Legislative Approaches to AI: European Union v. UK

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After an initial announcement in early 2021, the UK government recently launched its first national artificial intelligence (AI) strategy. This new strategy indicates that the UK may be considering deviating from the legislative approach taken by the European Commission in its ‘IA package’.

EU approach

The European Commission has published a proposal for an EU-wide legislative framework for AI (the EU Regulation) which is part of the Commission’s overall “AI package”. The AI ​​legal framework addresses the risks generated by specific uses of AI and focuses on imposing prescribed obligations with respect to those high-risk use cases, including the obligation to undertake relevant risk assessments, put in place mitigation systems such as human monitoring and provide transparent information to users.

The intention of the EU regulation is to have a single set of complementary rules, with extraterritorial application. This means that AI providers who make their systems available in the European Union, or whose systems affect people in the European Union or have an exit in the European Union, regardless of their country of establishment , will be required to comply with EU regulations. Non-compliance could result in General Data Protection Regulation-type fines for businesses and providers, with proposed fines of up to € 30 million ($ 34.8 million) or 6% of the total. worldwide turnover.

British strategy

The national AI strategy does not provide a UK legislative framework for AI, but it does give signs that the UK’s approach will be different from that taken by the European Commission. Currently, the UK regulates AI through cross-industry legislation. In 2018, the UK government endorsed the House of Lords view that “comprehensive AI specific regulation (such as the EU) at this stage would be inappropriate” and that “existing sector regulators are best positioned to examine the impact on their sector. “

The national AI strategy outlines four main reasons why an industry-led approach, rather than a comprehensive European-style approach, makes sense:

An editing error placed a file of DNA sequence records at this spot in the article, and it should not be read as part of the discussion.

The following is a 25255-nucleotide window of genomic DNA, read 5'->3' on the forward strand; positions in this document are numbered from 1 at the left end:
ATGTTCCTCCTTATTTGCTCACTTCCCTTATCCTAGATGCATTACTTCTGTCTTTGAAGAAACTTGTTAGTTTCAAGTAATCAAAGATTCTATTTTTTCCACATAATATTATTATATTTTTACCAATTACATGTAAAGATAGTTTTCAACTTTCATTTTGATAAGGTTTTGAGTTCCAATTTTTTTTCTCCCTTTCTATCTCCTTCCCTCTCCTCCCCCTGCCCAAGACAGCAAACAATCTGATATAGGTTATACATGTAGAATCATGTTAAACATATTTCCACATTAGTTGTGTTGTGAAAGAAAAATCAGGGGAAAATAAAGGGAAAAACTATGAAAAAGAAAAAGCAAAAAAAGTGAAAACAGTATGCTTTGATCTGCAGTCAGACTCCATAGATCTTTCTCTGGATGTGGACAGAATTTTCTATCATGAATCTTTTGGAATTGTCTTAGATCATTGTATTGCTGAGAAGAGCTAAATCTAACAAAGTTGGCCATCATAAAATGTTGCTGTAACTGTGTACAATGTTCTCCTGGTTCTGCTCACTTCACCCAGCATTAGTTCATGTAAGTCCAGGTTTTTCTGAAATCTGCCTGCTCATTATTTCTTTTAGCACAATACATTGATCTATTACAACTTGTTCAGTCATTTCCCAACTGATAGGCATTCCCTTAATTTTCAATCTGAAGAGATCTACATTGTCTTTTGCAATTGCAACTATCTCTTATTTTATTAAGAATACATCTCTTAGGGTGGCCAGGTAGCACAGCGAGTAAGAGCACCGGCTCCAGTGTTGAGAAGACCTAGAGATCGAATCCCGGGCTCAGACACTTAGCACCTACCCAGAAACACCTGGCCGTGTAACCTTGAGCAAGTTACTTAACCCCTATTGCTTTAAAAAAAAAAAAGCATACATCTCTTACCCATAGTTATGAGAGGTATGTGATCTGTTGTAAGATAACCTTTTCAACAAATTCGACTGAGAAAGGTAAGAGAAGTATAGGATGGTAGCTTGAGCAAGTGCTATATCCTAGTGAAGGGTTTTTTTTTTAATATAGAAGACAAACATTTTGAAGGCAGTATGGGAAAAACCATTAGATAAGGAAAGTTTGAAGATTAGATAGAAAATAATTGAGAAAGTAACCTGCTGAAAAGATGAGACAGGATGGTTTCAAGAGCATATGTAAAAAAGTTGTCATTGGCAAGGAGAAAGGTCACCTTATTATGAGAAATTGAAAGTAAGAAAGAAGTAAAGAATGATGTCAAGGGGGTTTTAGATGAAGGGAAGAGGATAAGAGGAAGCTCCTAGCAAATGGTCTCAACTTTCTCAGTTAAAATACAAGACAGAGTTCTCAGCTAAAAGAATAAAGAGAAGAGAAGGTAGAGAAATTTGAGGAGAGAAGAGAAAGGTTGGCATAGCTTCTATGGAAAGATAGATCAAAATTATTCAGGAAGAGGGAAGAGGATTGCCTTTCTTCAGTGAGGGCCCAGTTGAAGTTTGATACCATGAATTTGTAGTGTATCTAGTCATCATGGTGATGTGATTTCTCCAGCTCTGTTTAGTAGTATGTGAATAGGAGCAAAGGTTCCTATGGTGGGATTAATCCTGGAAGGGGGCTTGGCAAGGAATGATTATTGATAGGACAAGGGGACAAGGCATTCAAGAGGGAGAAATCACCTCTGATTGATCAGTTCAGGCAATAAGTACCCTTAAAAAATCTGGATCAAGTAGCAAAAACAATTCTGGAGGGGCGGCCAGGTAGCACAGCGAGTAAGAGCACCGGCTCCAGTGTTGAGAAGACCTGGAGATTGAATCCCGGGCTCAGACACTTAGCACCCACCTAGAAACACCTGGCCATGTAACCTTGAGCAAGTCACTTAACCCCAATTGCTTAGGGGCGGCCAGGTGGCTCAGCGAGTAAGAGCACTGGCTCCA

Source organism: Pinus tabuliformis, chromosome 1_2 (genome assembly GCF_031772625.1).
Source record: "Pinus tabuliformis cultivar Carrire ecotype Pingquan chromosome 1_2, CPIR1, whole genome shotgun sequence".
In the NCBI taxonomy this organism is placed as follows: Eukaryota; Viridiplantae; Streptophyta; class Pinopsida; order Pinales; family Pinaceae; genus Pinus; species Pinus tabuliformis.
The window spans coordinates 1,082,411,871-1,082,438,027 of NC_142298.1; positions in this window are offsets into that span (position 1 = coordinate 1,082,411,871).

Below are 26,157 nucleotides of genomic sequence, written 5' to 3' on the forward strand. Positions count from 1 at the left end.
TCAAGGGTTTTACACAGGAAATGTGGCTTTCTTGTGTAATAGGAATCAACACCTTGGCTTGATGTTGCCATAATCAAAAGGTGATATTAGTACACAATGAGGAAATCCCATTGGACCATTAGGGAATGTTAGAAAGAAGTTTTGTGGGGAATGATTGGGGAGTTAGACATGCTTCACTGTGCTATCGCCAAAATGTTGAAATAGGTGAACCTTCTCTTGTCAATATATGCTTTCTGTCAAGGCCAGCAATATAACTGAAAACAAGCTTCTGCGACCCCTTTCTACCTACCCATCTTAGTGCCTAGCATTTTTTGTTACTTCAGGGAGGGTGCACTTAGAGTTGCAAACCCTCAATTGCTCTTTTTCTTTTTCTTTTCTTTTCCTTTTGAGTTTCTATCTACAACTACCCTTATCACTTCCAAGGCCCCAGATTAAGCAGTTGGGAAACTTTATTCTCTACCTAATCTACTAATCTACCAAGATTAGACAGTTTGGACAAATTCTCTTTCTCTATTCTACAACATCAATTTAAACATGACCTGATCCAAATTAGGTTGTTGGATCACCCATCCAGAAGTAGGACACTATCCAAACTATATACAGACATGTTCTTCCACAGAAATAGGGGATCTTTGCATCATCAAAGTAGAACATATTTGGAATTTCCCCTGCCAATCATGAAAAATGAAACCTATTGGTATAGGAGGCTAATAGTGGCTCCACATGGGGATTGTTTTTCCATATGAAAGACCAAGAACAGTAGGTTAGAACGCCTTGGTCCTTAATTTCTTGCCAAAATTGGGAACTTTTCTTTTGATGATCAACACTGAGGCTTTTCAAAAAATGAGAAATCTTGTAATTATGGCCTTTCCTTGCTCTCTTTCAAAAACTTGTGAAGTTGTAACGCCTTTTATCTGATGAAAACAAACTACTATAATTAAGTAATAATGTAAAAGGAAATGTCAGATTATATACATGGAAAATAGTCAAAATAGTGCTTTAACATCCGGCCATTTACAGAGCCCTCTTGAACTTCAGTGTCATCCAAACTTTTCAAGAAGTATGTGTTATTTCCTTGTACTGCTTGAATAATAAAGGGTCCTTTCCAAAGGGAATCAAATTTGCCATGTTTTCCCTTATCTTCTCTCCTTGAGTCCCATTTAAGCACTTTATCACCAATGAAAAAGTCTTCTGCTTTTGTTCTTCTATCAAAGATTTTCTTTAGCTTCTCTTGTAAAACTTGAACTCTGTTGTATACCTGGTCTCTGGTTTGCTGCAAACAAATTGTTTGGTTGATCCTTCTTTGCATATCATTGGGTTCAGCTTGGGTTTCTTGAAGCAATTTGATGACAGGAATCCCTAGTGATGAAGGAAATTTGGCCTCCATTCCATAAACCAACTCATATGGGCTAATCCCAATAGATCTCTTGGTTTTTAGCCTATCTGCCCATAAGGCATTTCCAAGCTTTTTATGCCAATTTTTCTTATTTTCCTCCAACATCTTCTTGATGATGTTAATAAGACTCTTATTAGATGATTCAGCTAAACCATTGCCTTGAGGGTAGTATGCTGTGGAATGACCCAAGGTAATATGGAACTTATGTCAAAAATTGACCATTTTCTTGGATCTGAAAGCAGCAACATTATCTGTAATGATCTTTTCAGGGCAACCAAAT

• The limits of AI’s potential damage are gray.
  • AI use cases can be very complex.
  • Empowering regulators and industries to respond and work with innovators in their sectors to advise on the interpretation of existing regulations will allow for a much faster response to individual harms.
  • It can be difficult to tell the difference between the specific impact of AI versus other external factors, such as other technological changes taking place.

In its strategy, the UK government recognizes that there are challenges to be addressed under these sector specific regulations. These included

  • inconsistent or contradictory approaches between sectors,
  • overlap between regulatory mandates,
  • the possibility that there are problems between the gaps,
  • narrow framework of AI regulation around existing legislation, and
  • Growing international focus on developing cross-sector AI regulations (which could undermine UK national efforts to develop a cohesive approach).

These challenges raise the question of whether the UK’s current approach is adequate. A forthcoming white paper from the Office for Artificial Intelligence will address this issue, as well as examining alternative approaches.

Next steps

In the European Union, the European Parliament and EU member states must adopt the European Commission’s AI proposals for the EU regulation to enter into force.

In the United Kingdom, the next white paper from the Office for Artificial Intelligence should detail the proposed British position on the governance and regulation of AI, as well as the challenges of the sectoral approach. This should be published in early 2022.

In response to the national AI strategy and the EU regulation, the UK Department for Culture, Media and Sport is consulting on potential AI-related reforms of the data protection framework . The closure is scheduled for November 19, 2021.


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